Of course, there were also his solo turns with The Devil Rides Out, The Private Life of Sherlock Holmes, The Wicker Man, The Three Musketeers and The Man With The Golden Gun.

But unlike Cushing, or Vincent Price (whose birthday is also celebrated today), Lee wanted to be more than just a Horror actor, and therefore moved to America in the 1970s, where his starred in a variety of films—some good, some not-so—which ranged from Airport ‘77, 1941 and Gremlins 2.

Most careers would have finished there, but not Lee’s. He return to form and greater success with roles in Tim Burton’s Sleepy Hollow (1999) and then the BBC TV-series Gormenghast (2000), all of which led onto Peter Jackson’s The Lord of the Rings trilogy and episodes 2 and 3 of Star Wars.

At 91, Sir Christopher is making 2-to-3-films-a-year, and has just recorded and released a Heavy Metal album, Charlemagne: The Omens of Death.

Happy Birthday Sir Christopher and thanks for all the thrills!
 

Behind the scenes with Christopher Lee and Peter Cushing on ‘Dracula 1972 A.D.’
 

A preview of Christopher Lee’s heavy Metal album ‘Charlemagne: The Omens of Death’
 
Previously on Dangerous Minds

Double Horror: Vincent Price & Peter Cushing tell thrilling tales behind the scenes of ‘Madhouse’


 

Posted by Paul Gallagher | Leave a comment
Priceless: Vincent Price sporting an afro
04.28.2013
08:26 pm

Topics:
Amusing
Fashion
Movies

Tags:
Vincent Price


 
Vincent Price all ‘fro’d up for the campy 1973 horror film Theatre of Blood. He wears it well!


 

 

Posted by Tara McGinley | Leave a comment
Vincent Price talks Art and Acting: A scintillating interview from 1974

tnecnivecirptra.jpg
 
Vincent Price started collecting Art at the age of 12.

‘It was just one of those things. I’d read so many books on Art that one day I walked into a little art store, downtown St. Louis—mainly a framing place—they were having an exhibition of Rembrandt etchings, and there was one that really took my fancy.

‘I said, “How much is it?” And the man said, “It’s thirty-seven dollars, and fifty-cents.”

‘Well, I had $5 in my pocket, so I said could I put that down on it? And he said, “Yes.” I think he knew my father was good for the other thirty-two dollars and fifty-cents.

‘I paid for it myself, and from it, I learned a tremendous amount about the importance of the ownership of Art. The importance of buying a recording, of owning a work of Art, so you could study it, and live with it, and make it really your own, rather than just a thing you pick-up at a cursory glance in a museum. And [Art collecting] lasted all my life.’

Alas, Mr. Price had to sell his Rembrandt when he was broke, but his love of Art and Art History never left him.

It was in London, while working as an Art Historian at the Courtauld Institute, that Mr. Price’s love of theater began. As the theater was cheap in London, he saw as many productions as he could, before taking the plunge. He quickly moved form bit part to lead, and was on Broadway by 23.

A fascinating, and thoroughly enjoyable interview, in which Vincent Price relishes discussing those things closest to his heart—Art and Acting. From the public access TV series Day at Night, April 1974.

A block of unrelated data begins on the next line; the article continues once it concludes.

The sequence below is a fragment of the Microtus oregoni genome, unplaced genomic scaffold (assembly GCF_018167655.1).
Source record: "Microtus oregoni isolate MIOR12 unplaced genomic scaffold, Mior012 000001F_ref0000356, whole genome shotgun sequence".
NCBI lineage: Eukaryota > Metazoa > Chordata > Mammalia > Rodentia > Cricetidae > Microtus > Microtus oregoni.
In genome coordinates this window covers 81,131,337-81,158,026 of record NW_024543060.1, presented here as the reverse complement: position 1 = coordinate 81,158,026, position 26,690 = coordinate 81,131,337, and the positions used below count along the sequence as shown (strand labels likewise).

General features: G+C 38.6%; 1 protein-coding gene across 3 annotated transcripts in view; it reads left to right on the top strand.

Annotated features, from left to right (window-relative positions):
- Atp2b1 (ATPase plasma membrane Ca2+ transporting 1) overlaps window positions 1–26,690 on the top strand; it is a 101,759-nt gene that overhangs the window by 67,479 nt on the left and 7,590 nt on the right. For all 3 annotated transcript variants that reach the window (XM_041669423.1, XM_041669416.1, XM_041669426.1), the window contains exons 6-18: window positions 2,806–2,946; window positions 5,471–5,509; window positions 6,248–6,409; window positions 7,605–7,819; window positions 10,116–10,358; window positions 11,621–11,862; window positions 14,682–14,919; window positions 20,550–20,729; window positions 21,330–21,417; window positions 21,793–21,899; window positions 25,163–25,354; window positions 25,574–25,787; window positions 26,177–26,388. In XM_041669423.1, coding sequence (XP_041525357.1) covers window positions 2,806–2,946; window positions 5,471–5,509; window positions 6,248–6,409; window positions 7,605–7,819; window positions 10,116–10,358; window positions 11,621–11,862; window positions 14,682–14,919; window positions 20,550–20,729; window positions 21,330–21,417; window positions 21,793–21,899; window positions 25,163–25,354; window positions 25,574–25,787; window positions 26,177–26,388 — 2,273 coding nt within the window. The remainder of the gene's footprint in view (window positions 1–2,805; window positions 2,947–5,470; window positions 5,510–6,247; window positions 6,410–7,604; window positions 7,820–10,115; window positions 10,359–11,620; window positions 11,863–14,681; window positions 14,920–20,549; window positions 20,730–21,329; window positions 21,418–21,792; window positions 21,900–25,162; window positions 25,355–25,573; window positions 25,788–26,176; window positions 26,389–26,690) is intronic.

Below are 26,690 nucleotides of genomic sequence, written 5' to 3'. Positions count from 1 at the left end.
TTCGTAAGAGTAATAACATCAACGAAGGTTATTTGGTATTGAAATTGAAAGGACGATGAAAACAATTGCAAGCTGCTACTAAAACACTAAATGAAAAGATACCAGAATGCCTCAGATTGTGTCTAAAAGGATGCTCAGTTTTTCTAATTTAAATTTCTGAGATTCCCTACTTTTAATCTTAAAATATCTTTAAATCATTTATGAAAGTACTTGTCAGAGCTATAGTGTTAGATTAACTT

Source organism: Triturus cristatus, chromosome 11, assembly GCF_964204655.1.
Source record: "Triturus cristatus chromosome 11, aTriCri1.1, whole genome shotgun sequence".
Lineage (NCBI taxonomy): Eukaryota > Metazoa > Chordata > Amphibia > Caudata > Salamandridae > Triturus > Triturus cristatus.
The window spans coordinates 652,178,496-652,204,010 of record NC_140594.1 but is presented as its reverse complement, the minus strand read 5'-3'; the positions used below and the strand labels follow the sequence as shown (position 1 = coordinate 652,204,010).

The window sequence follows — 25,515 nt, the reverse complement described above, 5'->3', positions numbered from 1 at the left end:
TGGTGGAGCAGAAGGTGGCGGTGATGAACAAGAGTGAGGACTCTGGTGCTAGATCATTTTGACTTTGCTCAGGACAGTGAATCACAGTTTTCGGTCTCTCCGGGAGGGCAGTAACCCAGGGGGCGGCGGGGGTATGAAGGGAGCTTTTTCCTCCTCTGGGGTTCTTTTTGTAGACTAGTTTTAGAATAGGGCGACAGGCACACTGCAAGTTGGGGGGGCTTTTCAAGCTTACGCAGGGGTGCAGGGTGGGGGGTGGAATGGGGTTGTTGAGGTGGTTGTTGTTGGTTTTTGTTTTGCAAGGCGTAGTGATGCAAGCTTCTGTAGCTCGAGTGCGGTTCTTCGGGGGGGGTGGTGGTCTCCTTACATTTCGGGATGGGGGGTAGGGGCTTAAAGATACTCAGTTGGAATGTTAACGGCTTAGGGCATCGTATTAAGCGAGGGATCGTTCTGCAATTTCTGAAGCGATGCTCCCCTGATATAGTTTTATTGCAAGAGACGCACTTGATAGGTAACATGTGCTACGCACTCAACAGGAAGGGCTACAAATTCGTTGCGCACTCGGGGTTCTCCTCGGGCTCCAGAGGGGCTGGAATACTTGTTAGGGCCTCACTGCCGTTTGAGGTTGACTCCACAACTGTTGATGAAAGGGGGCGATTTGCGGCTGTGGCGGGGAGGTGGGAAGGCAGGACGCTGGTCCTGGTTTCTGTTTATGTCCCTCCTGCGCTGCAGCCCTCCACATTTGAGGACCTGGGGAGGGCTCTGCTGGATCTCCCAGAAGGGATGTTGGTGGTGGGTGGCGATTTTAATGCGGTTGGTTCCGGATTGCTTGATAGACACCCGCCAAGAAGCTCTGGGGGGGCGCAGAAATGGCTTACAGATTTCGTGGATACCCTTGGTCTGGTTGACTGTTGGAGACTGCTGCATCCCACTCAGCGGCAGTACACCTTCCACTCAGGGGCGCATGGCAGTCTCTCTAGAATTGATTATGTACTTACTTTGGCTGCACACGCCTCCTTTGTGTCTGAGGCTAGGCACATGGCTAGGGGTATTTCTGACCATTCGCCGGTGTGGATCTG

Posted by Paul Gallagher | Leave a comment
Vincent Price & Peter Cushing: On location filming ‘Madhouse’ in 1974

Madhouse_1974
 
A location report for Jim Clark’s 1974 film Madhouse, starring Vincent Price, Peter Cushing, Robert Quarry, Adrienne Corri and Linda Heyden. The film was very loosely based on Angus Hall’s pulp thriller Devilday, which told the story of a dissipated actor, Paul Toombes (Price) and his return to acting in a TV horror series about the evil Doctor Dis (Doctor Death in the film). Toombes was an obese, unrepentant, drug addicted and sexual predator, who dabbled in Black Magic, and is suspected of a series of brutal murders. Hall’s character owes something to Orson Welles and Aleister Crowley, and the book offered quite a few interesting plot lines the film never developed. Clark went on to edit Marathon Man, The Killing Fields, and The World is Not Enough, amongst many others. Madhouse was his last film as director.

Here director Clark talks about his admiration for the gods of film James Whale and Todd Browning, while Vincent Price and Peter Cushing talk about why ‘horror’ or ‘thrillers’ are so popular.
 

 
With thanks to Nellym.
 

Posted by Paul Gallagher | Leave a comment
Vincent Price: ‘A Christmas Carol’ from 1949

vincent_price_haunted_palace
 
Close the door against the chill and draw yourself a little closer to the fire. There. Comfortable? Then we’ll begin…

Marley was dead: to begin with. There is no doubt whatever about that. The register of his burial was signed by the clergyman, the clerk, the undertaker, and the chief mourner. Scrooge signed it. And Scrooge’s name was good upon ‘Change, for anything he chose to put his hand to. Old Marley was as dead as a door-nail.

Vincent Price hosts this short TV adaptation of Charles Dickens’ A Christmas Carol, starring Taylor Holmes as Ebeneezer Scrooge, Pat White as Bob Cratchit, and Earl Lee as the Ghost of Jacob Marley, directed by Arthur Pierson, from 1949.
 

 

Posted by Paul Gallagher | Leave a comment